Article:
Advertising-based video-on-demand pioneer Roku this afternoon reported Q3 revenue that missed Wall Street’s expectations, but a net profit that was substantially higher than expected, and an outlook for this quarter’s revenue that was lower than expected.
The report sent Roku shares down 10% in late trading.
During a conference call wtih reporters following the results, CFO Steve Louden said sales in the quarter had been impacted by the decline in television sales, given that Roku’s is affected by the number of TVs tuning into Roku’s service. TV sales in the U.S. dipped 31% in Q3, noted Louden. U.S. TV sales, he said, were below pre-covid levels in 2019.
Hence, “at a macro level, the disruption of the global supply chain, for the TV industry, is emblematic of a lot of industries,” said Louden, with “elevated component pricing, inventory availability issues, and supply-chain delays.”
Louden said that the supply-chain disruption will last through the holiday season and into next year. “Similar issues will continue in the holiday season,” said Louden. He noted, too, that advertisers are trimming budgets this holiday season, which is also going to impact Roku’s revenue from ads.
Roku has not had any problems with getting parts for its own Roku Player hardware, said Louden, and “I don’t foresee any issues on Player” availability for the holidays, he said. Roku absorbed higher costs for its player, noted Louden. “On the player side, we made the decision to insulate consumers from cost increases,” he said. Roku’s Player sales in units terms were “down from a significant demand spike in 2020, but still way above pre-covid levels,” said Louden.
That is mainly a result of the fact, he said, that “Our team has done a great job working around the rapidly evolving constraints to source new supply, such as changing the chips our players work with.
In prepared remarks in the shareholder letter, Louden, and CEO and founder Anthony Wood, remarked that “As the global shift to TV streaming continues, our performance demonstrates the strength of our business fundamentals and the momentum of our platform monetization.”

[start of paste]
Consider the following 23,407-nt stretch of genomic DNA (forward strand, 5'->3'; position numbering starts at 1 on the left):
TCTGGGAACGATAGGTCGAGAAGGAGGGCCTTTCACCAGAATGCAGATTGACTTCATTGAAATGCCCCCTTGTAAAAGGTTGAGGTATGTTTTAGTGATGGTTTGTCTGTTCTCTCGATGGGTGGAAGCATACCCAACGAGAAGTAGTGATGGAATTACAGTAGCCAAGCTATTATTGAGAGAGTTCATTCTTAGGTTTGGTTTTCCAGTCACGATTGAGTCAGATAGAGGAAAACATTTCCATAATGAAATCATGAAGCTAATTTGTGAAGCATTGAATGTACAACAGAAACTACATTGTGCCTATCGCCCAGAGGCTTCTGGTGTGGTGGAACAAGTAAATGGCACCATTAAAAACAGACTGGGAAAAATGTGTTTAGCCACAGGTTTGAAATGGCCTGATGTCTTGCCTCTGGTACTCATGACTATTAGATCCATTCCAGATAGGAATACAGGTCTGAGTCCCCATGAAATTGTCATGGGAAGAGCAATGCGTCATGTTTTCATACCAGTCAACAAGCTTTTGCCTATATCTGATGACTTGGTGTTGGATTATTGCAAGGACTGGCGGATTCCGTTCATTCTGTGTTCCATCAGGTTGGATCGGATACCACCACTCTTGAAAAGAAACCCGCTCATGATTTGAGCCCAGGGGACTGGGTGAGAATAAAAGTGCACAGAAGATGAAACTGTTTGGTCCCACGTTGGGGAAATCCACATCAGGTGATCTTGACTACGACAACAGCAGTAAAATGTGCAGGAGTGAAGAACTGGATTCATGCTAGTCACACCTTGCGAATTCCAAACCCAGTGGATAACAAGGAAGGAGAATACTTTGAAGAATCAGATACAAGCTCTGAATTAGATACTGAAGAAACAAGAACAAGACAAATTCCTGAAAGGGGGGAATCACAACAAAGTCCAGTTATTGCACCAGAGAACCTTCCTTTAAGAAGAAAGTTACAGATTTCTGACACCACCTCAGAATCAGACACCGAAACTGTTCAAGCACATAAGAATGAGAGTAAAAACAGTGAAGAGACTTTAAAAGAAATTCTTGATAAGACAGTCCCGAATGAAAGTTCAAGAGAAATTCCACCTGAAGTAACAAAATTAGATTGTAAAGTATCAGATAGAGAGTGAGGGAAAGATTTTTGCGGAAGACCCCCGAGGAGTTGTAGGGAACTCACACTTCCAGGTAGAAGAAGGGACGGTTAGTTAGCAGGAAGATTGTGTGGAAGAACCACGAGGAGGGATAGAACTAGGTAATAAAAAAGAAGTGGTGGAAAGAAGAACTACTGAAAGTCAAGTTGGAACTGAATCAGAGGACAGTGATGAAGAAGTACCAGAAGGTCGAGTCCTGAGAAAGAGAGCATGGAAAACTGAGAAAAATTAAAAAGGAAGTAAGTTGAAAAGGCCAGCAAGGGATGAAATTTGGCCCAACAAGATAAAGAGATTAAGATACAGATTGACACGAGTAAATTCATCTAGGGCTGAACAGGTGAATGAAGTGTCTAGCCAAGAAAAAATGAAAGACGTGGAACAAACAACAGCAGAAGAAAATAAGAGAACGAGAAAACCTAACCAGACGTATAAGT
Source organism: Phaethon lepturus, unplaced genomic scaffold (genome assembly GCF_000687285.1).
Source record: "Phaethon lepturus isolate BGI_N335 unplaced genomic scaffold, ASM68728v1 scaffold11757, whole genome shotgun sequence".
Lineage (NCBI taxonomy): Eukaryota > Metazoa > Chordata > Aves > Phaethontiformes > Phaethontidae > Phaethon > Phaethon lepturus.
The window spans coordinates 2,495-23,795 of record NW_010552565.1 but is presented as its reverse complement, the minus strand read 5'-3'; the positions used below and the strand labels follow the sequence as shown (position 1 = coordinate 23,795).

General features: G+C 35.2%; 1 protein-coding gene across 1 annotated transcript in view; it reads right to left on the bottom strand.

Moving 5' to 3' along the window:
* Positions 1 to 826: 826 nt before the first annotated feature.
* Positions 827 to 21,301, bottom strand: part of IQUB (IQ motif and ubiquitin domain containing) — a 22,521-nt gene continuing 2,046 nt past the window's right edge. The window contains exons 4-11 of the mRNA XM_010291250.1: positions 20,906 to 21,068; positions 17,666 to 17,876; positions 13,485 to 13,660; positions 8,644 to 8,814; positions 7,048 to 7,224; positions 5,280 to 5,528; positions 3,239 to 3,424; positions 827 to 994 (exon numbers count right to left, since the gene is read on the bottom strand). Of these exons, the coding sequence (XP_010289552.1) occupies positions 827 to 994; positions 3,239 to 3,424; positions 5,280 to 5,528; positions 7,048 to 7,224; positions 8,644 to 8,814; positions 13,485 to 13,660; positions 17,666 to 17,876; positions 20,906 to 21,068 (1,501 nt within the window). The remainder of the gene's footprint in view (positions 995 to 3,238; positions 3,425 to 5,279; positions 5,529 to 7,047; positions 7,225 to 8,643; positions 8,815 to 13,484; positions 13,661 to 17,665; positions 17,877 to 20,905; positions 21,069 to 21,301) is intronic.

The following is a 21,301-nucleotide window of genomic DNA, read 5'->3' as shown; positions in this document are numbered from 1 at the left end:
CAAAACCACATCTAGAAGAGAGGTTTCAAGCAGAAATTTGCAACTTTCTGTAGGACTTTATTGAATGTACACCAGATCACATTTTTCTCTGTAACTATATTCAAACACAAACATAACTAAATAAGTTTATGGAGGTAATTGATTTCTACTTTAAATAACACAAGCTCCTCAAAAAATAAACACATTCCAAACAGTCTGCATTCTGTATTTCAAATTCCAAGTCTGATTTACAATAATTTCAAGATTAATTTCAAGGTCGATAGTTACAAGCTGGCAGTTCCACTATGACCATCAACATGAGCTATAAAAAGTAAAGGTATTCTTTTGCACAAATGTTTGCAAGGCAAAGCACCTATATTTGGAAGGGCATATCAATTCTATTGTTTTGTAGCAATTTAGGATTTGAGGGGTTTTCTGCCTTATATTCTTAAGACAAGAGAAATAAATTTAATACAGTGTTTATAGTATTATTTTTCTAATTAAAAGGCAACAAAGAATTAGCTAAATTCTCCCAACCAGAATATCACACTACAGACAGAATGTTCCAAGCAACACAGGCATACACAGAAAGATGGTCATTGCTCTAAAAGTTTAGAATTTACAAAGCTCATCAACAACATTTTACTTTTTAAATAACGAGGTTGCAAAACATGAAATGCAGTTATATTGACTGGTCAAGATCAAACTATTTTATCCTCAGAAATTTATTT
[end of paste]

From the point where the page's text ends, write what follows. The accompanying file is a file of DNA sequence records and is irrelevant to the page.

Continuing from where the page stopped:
The two added, “We are making significant progress with traditional TV advertisers, while also expanding our total addressable market to digital-first advertisers.
Despite the ongoing headwinds created by the global supply chain disruptions, Roku remains well positioned as a result of our scale, brand, technology, and relentless focus on the TV streaming experience.”
Revenue in the three months ended in December rose to $680 million, yielding a net profit of 48 cents a share.
Analysts had been modeling $684 million and 6 cents in profit per share.
For the current quarter, the company sees revenue of $885 million to $900 million, below consensus for $946 million.
Active accounts in the quarter rose 23%, year over year, to 56.4 million, slightly below consensus for 56.7 million. The number of hours streamed by subscribers rose 21%, year over year, to 18 billion. That was slightly below consensus for 18.3 billion.
The average revenue per user, however, came in at $40.10, on a trailing-twelve-month basis, which was higher than the average estimate for $39.20.
The large profit beat was attributable to the company having lower-than-expected player revenue, which boosts margins, and also having higher revenue per user from its media licensing and advertising sales.
Player revenue of $97.4 millon missed Wall Street’s forecast for $121 million, while the Platform business of ads and licensing deals brought in $582.5 million, well above the average estimate for $562 million.
Player revenue, where Roku had to absorb the higher component costs, had a negative gross profit margin of 15%, while platform gross profit was positive 65%. Those numbers were both very different from Wall Street’s estimate for negative 13% and positive 48%, respectively.
“The 53.5% gross margin overall [for Roku] is largely the platform margin at around 65%,” Louden told ZDNet. “That was fairly similar to Q2. We had strong performance not only in advertising but also entertainment as well as content distribution.” Louden noted that Roku has had “strong margins in content distribution the last several quarters.”
“We feel pretty good about how that shows that, as the platform scales and monetization increases,” it benefits profitability, he said.
Louden added that reaching a “milestone” of having $40 per user in average revenue, annually, was a result of “investing significantly” in Roku’s platform, with operating expenses up 40%.
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